Science and Society

Auckland is the world’s ‘most liveable city’? Many Māori might disagree - News

Guest Author Jun 17, 2021

Ella Henry, Auckland University of Technology   While I am always happy to celebrate any accolades my country and city might garner on the international stage, seeing Auckland/Tāmaki Makaurau awarded the top ranking in a recent “most liveable cities” survey left me somewhat flummoxed. In particular, I would argue that many Māori whānau in Auckland do not enjoy … Read More

Proceed to your nearest (virtual) exit: gaming technology is teaching us how people respond to emergencies - Hot off the press

Guest Author Jun 15, 2021

Ruggiero Lovreglio, Massey University   Virtual reality (VR) and augmented reality (AR) aren’t just for gaming anymore, they’re also proving to be useful tools for disaster safety research. In fact, they could save lives. Around the world, natural and human-made disasters such as earthquakes, bushfires and terrorist attacks threaten substantial economic loss and human life. My research review looked … Read More

The COVID-19 lab leak theory highlights a glaring lack of global biosecurity regulation - COVID-19

Guest Author Jun 15, 2021

Alexander Gillespie, University of Waikato   The revived debate over whether COVID-19 could be the result of an accidental release from the Wuhan Institute of Virology may never be adequately resolved. Either way, we risk not seeing the wood for the trees. While the World Health Organization (WHO) reported in February such a leak was “extremely unlikely”, it … Read More

Friday essay: a rare bird — how Europeans got the black swan so wrong - Guest Work

Guest Author Jun 11, 2021

David Haworth, Monash University   The black swan is an Australian icon. The official emblem of Western Australia, depicted in the state flag and coat-of-arms, it decorates several public buildings. The bird is also the namesake for Perth’s Swan River, where the British established the Swan River Colony in 1829. The swan’s likeness has featured on stamps, sporting team … Read More

As more climate migrants cross borders seeking refuge, laws will need to adapt - The Changing Climate

Guest Author Jun 11, 2021

Katharine M. Donato, Georgetown University; Amanda Carrico, University of Colorado Boulder; and Jonathan M. Gilligan, Vanderbilt University   Climate change is upending people’s lives around the world, but when droughts, floods or sea level rise force them to leave their countries, people often find closed borders and little assistance. Part of the problem is that today’s laws, regulations and … Read More

The Irish lough that offers a window into the deep sea - Hot off the press

Guest Author Jun 11, 2021

James Bell, Te Herenga Waka — Victoria University of Wellington; Rob McAllen, University College Cork, and Valerio Micaroni, Te Herenga Waka — Victoria University of Wellington   Deeper than most scuba divers can safely work and above where most underwater robots are designed to descend lie some of the most poorly studied ecosystems in the world. Between 30 and 150 … Read More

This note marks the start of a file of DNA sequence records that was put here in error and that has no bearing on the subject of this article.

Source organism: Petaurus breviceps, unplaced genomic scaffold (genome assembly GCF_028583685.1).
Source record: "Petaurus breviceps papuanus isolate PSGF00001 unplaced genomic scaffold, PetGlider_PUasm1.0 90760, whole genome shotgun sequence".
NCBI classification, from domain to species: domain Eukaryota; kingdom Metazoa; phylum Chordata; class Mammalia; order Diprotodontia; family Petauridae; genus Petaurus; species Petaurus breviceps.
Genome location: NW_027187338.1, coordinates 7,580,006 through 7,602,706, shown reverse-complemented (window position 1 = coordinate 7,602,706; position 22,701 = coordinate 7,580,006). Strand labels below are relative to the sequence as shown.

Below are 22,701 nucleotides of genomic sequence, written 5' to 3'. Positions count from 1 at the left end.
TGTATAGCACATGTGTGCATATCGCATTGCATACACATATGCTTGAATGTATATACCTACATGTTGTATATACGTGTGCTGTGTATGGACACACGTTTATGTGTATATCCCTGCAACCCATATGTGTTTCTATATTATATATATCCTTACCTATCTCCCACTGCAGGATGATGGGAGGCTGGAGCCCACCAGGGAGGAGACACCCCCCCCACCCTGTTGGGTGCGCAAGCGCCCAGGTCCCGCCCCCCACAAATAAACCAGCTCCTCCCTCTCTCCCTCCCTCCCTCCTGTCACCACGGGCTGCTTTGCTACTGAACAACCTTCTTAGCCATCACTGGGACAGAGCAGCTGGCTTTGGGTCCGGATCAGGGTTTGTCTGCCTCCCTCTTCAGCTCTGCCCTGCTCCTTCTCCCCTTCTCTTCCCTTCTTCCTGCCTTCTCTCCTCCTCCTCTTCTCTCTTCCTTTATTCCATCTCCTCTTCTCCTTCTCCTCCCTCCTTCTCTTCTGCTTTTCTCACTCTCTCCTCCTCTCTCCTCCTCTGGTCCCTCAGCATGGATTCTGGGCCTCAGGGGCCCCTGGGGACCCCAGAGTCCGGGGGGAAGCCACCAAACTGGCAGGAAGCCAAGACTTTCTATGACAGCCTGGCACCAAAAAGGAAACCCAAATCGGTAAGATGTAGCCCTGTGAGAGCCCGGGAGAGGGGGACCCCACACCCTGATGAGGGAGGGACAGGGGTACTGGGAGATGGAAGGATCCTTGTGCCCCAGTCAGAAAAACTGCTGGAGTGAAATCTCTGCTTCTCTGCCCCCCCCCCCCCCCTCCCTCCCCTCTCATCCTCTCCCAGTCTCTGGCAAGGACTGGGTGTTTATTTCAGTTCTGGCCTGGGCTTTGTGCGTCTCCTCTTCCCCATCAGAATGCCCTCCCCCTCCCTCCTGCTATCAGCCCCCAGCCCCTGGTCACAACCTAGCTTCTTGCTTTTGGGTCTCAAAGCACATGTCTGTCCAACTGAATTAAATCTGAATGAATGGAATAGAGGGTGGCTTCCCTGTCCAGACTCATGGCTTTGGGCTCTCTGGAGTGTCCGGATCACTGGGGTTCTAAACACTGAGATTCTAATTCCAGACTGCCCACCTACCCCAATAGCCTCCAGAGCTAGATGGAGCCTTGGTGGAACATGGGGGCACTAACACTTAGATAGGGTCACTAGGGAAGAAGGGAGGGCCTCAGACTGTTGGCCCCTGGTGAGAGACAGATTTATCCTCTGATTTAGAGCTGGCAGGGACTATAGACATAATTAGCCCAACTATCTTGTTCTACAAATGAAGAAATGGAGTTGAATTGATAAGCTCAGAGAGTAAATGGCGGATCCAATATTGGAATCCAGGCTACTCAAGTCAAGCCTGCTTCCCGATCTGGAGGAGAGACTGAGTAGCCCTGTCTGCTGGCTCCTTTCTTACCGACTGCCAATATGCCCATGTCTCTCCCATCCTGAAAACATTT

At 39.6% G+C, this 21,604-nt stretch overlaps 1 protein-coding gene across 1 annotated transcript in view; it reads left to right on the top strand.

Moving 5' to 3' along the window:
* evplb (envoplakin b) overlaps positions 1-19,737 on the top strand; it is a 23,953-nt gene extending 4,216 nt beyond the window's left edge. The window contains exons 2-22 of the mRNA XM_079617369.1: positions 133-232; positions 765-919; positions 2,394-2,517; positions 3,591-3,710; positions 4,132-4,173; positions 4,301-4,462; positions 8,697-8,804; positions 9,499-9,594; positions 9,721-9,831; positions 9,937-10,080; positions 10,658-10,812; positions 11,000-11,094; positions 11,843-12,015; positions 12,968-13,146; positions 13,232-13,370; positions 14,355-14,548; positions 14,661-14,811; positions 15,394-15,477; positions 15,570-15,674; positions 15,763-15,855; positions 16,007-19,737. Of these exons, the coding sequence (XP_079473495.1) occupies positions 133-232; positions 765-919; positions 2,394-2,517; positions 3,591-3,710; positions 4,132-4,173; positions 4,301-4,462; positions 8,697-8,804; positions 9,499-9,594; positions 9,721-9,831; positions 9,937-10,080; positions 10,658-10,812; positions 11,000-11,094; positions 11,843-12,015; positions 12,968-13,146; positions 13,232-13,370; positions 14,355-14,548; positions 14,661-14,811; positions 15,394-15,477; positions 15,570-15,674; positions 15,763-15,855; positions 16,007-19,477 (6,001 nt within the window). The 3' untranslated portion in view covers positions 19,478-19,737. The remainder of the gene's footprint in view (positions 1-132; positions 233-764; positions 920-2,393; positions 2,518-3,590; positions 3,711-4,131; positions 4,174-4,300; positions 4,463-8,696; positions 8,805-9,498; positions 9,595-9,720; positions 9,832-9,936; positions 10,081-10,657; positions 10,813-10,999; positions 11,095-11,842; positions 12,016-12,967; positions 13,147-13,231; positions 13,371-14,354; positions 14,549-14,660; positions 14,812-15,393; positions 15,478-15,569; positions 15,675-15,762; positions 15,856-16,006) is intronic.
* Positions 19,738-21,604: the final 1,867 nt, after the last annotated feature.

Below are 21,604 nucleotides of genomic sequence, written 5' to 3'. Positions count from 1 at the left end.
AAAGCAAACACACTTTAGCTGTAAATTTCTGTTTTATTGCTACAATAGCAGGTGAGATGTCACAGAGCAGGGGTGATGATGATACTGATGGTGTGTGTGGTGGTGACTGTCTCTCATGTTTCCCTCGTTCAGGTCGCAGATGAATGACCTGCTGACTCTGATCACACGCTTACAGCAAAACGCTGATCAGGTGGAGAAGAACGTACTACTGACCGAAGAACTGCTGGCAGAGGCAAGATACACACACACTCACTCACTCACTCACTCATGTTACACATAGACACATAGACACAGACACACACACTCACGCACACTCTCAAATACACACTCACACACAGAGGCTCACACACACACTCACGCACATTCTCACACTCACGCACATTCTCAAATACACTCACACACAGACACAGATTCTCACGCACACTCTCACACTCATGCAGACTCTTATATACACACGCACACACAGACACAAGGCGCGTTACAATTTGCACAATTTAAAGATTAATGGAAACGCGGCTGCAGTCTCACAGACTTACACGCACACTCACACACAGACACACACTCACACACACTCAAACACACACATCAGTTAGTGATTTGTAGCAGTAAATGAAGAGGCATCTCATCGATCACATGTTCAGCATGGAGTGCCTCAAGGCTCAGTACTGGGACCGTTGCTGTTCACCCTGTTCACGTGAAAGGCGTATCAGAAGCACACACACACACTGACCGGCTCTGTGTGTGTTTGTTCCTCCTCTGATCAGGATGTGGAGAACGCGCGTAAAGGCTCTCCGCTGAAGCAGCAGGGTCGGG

How virus detectives trace the origins of an outbreak – and why it’s so tricky - COVID-19

Guest Author Jun 08, 2021

Marilyn J. Roossinck, Penn State   Every time there is a major disease outbreak, one of the first questions scientists and the public ask is: “Where did this come from?” In order to predict and prevent future pandemics like COVID-19, researchers need to find the origin of the viruses that cause them. This is not a trivial task. The … Read More

What would sustainable tourism really mean for New Zealand? Let’s ask the river - Hot off the press

Guest Author Jun 08, 2021

Jason Paul Mika, Massey University and Regina Scheyvens, Massey University   Excitement among Cook Islands tourism operators and officials at the opening of quarantine-free travel with Aotearoa New Zealand was understandable. The impact of the pandemic on the island nation’s economy has been massive and will be felt for a long time. But it wasn’t long before a local … Read More

We performed magic tricks on birds to see how they perceive the world - Hot off the press

Guest Author Jun 04, 2021

Elias Garcia-Pelegrin, University of Cambridge   Magic tricks can teach us about how the brain works. Magic capitalises on very specific blind spots in people’s attention and perception so the techniques that magicians use to trick audiences are particularly interesting to psychologists like me. Misdirection, for example, relies on the control of the audience’s attention to fool them. A … Read More

Rugby, concussions and duty of care: why the game is facing scrutiny - Guest Work

Guest Author Jun 04, 2021

Seema Patel, Nottingham Trent University   There’s growing concern about concussion-related injuries in contact sports like rugby and American football. Several high-profile collisions between participants and a growing body of research about their impact have drawn attention to the adequacy of the safety protocols in place to protect players. Since 2020, the debate has taken a … Read More